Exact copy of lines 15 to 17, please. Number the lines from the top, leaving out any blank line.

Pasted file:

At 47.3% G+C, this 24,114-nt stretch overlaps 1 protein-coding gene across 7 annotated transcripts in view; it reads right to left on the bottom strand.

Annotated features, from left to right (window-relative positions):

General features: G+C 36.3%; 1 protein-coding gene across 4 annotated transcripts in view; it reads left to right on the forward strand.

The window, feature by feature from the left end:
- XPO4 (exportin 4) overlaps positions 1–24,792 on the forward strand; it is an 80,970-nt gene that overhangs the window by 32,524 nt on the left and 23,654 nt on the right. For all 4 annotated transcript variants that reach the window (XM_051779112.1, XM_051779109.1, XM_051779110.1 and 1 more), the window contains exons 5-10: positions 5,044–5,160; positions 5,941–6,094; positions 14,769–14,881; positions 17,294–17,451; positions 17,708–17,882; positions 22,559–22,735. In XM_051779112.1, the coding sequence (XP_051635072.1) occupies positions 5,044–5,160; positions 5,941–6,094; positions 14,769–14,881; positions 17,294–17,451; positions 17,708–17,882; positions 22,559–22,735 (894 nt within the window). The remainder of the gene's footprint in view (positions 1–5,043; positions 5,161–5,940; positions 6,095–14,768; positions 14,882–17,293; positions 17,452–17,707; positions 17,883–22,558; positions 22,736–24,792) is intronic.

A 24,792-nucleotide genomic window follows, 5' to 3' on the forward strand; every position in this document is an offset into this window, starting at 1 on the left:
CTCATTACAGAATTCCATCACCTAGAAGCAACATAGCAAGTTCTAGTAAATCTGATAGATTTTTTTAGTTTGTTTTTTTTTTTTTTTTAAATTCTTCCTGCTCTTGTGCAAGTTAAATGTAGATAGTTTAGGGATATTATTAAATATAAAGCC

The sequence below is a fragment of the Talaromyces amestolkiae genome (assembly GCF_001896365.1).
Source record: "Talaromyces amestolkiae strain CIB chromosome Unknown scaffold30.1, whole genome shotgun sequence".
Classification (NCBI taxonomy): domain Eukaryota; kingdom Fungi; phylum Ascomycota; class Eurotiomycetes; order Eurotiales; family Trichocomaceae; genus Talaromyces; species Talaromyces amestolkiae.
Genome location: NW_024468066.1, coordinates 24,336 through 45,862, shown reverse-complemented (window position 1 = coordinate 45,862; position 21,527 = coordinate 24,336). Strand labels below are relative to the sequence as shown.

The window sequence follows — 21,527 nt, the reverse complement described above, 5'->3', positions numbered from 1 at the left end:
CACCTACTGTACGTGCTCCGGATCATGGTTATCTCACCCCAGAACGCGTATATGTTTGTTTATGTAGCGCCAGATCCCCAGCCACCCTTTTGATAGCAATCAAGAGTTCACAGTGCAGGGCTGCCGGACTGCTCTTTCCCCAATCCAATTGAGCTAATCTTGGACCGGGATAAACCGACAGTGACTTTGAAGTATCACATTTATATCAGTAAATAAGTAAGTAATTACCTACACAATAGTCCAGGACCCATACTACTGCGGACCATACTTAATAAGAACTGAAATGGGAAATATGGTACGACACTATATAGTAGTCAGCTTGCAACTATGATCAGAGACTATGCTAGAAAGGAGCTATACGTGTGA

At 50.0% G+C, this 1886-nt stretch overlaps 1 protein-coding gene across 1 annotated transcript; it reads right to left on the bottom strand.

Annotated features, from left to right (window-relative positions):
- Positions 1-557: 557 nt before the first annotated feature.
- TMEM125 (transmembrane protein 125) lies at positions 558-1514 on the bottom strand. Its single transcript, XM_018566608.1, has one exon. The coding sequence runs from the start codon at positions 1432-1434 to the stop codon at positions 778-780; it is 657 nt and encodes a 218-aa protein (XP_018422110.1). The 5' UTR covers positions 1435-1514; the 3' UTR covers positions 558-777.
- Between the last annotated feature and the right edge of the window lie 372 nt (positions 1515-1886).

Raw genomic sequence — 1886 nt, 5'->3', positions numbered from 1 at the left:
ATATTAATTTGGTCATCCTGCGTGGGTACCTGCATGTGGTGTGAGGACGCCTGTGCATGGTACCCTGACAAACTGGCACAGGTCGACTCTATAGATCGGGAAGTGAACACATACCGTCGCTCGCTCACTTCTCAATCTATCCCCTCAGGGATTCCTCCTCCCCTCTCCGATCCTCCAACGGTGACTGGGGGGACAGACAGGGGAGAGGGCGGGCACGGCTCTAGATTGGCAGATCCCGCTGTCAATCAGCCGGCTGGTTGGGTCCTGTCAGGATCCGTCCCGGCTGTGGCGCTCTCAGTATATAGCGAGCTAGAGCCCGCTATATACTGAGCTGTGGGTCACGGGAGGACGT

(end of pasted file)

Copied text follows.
Annotated features, from left to right (window-relative positions):
- Positions 1-557: 557 nt before the first annotated feature.
- TMEM125 (transmembrane protein 125) lies at positions 558-1514 on the bottom strand. Its single transcript, XM_018566608.1, has one exon. The coding sequence runs from the start codon at positions 1432-1434 to the stop codon at positions 778-780; it is 657 nt and encodes a 218-aa protein (XP_018422110.1). The 5' UTR covers positions 1435-1514; the 3' UTR covers positions 558-777.